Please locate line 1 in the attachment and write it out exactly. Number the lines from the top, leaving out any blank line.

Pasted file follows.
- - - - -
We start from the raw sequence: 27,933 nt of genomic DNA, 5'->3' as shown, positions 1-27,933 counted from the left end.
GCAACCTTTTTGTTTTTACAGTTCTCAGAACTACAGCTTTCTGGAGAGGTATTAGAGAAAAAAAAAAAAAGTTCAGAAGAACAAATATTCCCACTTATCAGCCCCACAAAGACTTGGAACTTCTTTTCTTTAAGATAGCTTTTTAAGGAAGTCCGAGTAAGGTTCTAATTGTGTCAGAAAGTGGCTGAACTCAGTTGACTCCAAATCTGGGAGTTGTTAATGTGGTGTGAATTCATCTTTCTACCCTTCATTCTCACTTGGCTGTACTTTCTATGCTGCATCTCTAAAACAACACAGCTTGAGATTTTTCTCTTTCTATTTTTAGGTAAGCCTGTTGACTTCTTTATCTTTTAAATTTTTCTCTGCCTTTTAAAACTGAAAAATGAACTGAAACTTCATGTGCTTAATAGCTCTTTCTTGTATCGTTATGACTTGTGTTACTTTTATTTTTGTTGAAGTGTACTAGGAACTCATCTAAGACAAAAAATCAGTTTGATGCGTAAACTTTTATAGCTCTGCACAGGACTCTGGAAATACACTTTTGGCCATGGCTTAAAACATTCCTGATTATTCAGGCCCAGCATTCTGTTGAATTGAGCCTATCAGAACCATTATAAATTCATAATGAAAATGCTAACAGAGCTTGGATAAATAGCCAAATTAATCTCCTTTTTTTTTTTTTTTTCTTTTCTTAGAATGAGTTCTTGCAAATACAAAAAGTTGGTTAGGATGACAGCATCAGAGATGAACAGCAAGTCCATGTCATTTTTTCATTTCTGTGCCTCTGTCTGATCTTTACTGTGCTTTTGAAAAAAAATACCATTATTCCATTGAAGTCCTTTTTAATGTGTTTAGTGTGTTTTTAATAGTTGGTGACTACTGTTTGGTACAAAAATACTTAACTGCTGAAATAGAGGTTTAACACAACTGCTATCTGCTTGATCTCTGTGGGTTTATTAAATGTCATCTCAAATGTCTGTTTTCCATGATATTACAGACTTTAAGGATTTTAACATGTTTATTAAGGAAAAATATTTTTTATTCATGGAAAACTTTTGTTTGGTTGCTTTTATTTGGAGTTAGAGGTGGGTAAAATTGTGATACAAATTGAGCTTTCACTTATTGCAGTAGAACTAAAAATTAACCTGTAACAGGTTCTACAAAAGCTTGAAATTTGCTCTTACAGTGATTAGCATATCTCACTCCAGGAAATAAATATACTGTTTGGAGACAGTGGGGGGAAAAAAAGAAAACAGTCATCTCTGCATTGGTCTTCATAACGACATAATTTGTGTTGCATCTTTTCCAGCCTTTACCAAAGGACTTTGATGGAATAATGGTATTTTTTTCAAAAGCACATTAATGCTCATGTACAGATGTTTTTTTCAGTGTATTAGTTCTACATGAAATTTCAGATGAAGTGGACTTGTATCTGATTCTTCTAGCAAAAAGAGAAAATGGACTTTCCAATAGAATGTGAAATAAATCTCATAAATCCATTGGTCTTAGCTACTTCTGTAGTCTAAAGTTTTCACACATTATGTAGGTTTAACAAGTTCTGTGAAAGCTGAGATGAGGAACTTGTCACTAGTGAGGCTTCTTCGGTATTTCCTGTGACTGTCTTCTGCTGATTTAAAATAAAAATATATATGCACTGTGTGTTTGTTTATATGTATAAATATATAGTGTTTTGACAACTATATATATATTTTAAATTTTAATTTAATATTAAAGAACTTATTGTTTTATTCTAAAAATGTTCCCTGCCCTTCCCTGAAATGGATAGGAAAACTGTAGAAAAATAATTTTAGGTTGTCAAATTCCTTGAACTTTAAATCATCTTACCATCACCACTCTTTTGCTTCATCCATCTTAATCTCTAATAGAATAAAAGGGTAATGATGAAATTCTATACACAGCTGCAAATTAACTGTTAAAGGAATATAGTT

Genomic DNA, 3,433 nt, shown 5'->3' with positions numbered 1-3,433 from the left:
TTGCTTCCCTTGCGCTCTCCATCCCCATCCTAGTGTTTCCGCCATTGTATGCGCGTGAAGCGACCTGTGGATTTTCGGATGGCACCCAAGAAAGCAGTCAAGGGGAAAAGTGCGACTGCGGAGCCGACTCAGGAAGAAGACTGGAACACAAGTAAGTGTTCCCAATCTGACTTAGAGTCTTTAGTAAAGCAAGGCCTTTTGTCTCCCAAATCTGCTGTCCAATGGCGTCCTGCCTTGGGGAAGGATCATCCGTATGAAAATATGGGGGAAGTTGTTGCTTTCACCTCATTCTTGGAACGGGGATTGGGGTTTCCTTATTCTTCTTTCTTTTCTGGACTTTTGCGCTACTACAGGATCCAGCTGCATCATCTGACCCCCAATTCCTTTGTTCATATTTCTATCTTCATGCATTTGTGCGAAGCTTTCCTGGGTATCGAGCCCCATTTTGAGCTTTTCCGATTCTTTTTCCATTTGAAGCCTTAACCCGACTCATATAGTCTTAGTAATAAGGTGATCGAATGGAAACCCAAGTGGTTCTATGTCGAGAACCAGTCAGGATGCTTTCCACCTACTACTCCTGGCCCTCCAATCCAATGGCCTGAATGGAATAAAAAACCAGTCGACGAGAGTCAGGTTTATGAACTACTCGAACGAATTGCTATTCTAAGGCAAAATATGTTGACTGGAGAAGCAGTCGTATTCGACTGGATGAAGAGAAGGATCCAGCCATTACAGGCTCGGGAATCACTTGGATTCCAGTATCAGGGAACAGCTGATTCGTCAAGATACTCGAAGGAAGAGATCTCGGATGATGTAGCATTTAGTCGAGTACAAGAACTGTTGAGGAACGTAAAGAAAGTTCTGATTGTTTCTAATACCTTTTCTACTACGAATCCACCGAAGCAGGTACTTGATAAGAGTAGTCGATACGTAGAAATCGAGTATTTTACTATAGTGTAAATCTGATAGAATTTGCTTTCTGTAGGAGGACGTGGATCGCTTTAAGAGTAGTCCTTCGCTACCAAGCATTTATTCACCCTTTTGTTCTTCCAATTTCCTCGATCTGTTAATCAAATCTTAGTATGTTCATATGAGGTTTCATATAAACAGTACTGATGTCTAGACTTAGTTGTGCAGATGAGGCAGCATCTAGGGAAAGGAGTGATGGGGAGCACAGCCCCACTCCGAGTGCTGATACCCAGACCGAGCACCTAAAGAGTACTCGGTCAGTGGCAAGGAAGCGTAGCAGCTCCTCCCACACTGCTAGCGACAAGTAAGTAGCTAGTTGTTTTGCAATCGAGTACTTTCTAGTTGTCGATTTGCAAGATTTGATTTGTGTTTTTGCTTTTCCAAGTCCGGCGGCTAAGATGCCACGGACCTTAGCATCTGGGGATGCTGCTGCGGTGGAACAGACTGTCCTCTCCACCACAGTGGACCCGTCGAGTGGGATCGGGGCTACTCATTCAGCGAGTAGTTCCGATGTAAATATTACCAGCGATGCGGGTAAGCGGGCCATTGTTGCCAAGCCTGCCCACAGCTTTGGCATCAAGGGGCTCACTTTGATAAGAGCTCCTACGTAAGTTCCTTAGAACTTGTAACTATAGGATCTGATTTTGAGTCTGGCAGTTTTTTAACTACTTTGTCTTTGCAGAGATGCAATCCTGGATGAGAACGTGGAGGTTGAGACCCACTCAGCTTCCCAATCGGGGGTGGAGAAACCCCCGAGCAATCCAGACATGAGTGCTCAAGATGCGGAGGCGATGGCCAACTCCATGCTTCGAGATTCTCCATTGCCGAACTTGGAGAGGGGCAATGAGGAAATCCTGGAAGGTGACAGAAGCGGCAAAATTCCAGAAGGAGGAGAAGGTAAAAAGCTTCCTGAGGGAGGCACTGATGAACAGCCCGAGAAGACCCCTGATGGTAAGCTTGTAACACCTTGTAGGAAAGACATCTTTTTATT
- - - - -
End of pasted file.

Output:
We start from the raw sequence: 27,933 nt of genomic DNA, 5'->3' as shown, positions 1-27,933 counted from the left end.